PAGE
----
The Weighted Average Cost of Capital! Also known as, WACC.
A discussion I had with a friend inspired me to write this post; we spoke about calculating the absolute minimum return a project would need to generate, in order for the project to be feasible.
What is WACC?
WACC is a figure that a company would have to pay to providers of capital in exchange for borrowed capital; sources could be banks, investors, businesses etc.
You would typically use WACC when there is more than one source of capital; where there is only one source, you would not necessarily need to calculate an average, weighted, rate of return, as there would only be one figure/interest rate etc.
This figure gives you a final figure of return that you must generate as a bare minimum, to at least keep creditors happy and break even.
The assumption however is to generate a return that exceeds the WACC to create a profit for yourself too of course.
Why Would You Use WACC?
You would use WACC to calculate the absolute minimum return you must generate from your project; anything above this base figure is in your pocket and potential profit.
The Weighted Average Cost of Capital calculation is also used to decide if whether it is feasible to progress with a project based on the cost of the project against the return on the project.
If for example, the profit, in percentage terms, does not exceed your cost of capital, then the project should be rejected – you wouldn’t be able to even generate an amount that will pay off the creditors! Therefore, do not progress with the project!
- You want to borrow money from a number of sources to buy a building and convert them in to single-let flats.
- You’re a business that wants to purchase another two retail units and in order to do so, will have to borrow money from the bank and two other investors
- You want to stock your furniture shop up and have borrowed capital from one bank and a family member.
Right, here’s how you calculate WACC. Let’s say for example you need £200,000 for a building that you want to buy to convert in to single-let flats. The £200,000 includes the purchase price and cost of works. You know four people that will fund your project, either through a joint venture, simple interest based borrowing, bridging loan etc. Let’s say you have four sources for capital and they are as follows:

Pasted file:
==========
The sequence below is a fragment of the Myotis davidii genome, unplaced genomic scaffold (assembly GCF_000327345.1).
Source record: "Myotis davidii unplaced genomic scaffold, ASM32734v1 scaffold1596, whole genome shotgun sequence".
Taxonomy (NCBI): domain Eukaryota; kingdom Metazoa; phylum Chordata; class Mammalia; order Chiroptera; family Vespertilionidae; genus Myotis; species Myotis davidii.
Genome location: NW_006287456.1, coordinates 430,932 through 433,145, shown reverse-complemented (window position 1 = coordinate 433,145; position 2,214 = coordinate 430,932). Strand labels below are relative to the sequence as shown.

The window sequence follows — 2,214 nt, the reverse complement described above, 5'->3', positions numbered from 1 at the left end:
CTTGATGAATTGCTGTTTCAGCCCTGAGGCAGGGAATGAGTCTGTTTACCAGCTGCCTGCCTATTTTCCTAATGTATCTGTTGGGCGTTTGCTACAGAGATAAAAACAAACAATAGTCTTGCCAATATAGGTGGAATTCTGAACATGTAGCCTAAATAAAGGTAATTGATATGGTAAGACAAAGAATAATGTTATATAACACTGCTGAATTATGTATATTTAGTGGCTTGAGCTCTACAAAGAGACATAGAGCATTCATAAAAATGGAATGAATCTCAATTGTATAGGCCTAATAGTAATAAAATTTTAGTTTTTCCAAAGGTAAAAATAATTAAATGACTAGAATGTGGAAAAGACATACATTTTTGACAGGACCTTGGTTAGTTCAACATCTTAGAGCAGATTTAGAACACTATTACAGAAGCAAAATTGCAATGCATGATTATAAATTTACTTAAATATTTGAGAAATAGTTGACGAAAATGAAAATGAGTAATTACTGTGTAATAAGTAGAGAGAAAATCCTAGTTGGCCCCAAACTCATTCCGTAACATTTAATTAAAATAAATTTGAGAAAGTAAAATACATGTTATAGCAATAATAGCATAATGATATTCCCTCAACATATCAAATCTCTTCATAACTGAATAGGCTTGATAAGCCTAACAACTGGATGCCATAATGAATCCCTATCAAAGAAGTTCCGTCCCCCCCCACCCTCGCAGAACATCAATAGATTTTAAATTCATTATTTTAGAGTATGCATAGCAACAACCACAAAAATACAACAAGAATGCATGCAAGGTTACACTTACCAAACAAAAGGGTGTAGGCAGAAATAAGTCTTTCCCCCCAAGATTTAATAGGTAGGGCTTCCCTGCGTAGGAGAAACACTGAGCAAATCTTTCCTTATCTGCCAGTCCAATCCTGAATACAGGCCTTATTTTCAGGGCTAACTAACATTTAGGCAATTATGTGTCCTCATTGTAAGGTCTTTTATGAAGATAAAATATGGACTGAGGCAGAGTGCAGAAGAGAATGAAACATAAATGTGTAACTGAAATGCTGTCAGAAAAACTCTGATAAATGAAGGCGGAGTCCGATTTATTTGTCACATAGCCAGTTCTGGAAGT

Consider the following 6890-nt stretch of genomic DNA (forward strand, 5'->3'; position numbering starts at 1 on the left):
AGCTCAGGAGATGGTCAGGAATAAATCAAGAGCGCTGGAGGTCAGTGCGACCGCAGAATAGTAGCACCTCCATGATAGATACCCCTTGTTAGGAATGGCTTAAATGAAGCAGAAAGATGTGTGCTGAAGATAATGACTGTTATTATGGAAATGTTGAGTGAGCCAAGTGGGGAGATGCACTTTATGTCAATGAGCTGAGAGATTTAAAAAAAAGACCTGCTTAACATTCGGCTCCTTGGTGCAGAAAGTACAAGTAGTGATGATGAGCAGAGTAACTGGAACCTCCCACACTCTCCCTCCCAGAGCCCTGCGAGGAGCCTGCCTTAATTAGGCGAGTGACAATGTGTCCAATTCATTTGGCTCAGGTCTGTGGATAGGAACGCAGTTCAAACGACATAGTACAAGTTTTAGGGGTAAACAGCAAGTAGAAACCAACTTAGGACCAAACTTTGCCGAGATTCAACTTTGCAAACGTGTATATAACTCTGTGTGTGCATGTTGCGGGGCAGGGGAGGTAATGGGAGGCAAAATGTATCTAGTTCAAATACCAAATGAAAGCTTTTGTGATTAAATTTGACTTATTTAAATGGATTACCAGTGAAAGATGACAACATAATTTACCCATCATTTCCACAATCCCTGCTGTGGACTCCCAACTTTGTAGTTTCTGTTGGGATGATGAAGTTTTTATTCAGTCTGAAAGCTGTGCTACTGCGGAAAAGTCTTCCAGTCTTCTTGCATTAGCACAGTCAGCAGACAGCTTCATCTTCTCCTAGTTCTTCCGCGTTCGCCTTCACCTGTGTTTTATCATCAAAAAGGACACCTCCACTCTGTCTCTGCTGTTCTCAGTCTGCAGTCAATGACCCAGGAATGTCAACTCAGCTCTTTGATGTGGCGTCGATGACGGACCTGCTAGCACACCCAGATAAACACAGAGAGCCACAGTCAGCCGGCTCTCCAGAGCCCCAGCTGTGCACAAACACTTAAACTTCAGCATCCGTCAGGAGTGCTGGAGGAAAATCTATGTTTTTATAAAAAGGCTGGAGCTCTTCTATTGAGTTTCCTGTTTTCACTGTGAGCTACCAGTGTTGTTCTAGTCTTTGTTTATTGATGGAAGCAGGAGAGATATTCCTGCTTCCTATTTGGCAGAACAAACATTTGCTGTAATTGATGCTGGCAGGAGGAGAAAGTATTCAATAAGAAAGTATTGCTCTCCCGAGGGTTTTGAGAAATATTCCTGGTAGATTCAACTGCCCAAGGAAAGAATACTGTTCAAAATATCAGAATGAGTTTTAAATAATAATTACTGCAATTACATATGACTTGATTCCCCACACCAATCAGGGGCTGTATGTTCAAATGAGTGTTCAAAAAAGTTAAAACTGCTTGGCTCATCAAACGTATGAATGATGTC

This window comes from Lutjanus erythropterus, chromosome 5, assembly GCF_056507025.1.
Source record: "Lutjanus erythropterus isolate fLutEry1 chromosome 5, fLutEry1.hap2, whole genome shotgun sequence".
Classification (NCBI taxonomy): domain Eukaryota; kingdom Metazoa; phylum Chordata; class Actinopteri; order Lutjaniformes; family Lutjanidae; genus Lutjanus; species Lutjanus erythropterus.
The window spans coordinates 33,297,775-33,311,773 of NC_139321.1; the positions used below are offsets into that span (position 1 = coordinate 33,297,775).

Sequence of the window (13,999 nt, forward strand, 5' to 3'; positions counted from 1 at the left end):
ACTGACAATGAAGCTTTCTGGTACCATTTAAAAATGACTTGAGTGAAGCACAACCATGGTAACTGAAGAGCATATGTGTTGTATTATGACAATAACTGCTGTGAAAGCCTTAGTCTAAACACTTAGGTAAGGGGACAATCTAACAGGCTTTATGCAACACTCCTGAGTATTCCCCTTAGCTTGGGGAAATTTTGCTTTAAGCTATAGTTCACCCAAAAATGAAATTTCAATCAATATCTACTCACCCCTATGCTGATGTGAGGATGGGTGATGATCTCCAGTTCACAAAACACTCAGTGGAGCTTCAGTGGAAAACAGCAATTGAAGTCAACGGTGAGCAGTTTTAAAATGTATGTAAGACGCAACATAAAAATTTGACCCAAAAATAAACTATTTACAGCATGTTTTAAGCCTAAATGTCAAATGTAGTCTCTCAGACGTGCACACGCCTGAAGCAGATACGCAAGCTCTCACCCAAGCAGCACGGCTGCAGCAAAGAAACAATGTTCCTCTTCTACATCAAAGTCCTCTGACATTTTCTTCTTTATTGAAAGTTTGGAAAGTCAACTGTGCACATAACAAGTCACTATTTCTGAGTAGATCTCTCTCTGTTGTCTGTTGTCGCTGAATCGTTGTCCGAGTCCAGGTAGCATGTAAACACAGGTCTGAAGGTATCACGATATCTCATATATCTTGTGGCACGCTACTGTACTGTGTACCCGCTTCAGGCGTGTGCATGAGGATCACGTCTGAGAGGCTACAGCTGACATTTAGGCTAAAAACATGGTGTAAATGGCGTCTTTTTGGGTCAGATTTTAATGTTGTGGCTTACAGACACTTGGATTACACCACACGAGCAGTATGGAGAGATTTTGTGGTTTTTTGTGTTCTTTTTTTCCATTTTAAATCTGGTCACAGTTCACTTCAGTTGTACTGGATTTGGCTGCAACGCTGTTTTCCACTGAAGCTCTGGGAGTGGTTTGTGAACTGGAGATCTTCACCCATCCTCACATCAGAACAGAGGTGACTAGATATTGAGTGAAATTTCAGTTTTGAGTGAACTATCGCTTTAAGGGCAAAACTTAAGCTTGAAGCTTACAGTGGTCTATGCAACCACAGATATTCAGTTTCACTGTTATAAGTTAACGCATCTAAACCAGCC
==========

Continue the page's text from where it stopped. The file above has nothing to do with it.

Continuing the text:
Capital secured: £70,000
Interest rate/required rate of return: 8% per year
Source: Bridging Company
Capital secured: £75,000
Interest rate/required rate of return: 14% per year
Source: Hands-off Investor #1
Capital secured: £25,000
Interest rate/required rate of return: 7.5% per year
Source: Hands-off Investor #2
Capital secured: £30,000
Interest rate/required rate of return: 8.5% per year
Note: It is worth noting at this point that all sources have different required rates of returns/interest rates in exchange for the money they’re giving you for your project. The next question is, how do you calculate, in percentage terms, how much you need to generate from your project to pay them all back. I talk in percentage terms because often profits are termed in percentages (yield, return on investment, return on capital employed etc). Now the calculation you do is as follows:
The above calculation is based on the following:
WACC = Weighted Average Cost of Capital
Source Amount = The amount that has come from one particular source
Total Amount = The total figure gathered from all sources; £200,000 for this example
RoR = Interest OR Required Rate of Return
For the above project, 10.26% is the Weighted Average Cost of Capital and the minimum return you would need to generate from your project. Anything above this figure is money in your pocket. In the event, you know, based off other due diligence you have done, that you will get for example, a 23% return on investment for this project, you would deduct 10.26% from this 23%, leaving a 12.74% potential profit for you.
You could include tax in this calculation simply by adding the tax rate that you expect to pay at the end, but I have intentionally left this out, as I know this is a point where creative tax strategies are typically employed to offset or deal with tax more efficiently.
Last note; you may see that often people differentiate based on the cost of equity and debt. I haven’t got too complex with this calculation, however you would superficially be able to treat equity (your own money) as a form of debt (somebody elses money). This is due to the fact that there is an opportunity cost by investing equity in the project and as a result a RoR would be required – you could go a step further if a company is using it’s own money and calculate the value of shares + any loans taken by the company and use that as a cost of capital – talk to me for more detail. Also there is more risk with debt and often this is factored in to the rates of returns.
Last, last note; calculating the WACC can prove to be very useful and is the early stage of an in-depth investment/project appraisal, because all this calculation tells you is how much would be required to pay back creditors. The next step would be to calculate if whether the project would be cash-flow positive and this is where discounted cash-flow calculations come in… we’ll talk about these later though.
Falling asleep now. Hope I haven’t made any spelling mistakes. Good nigt.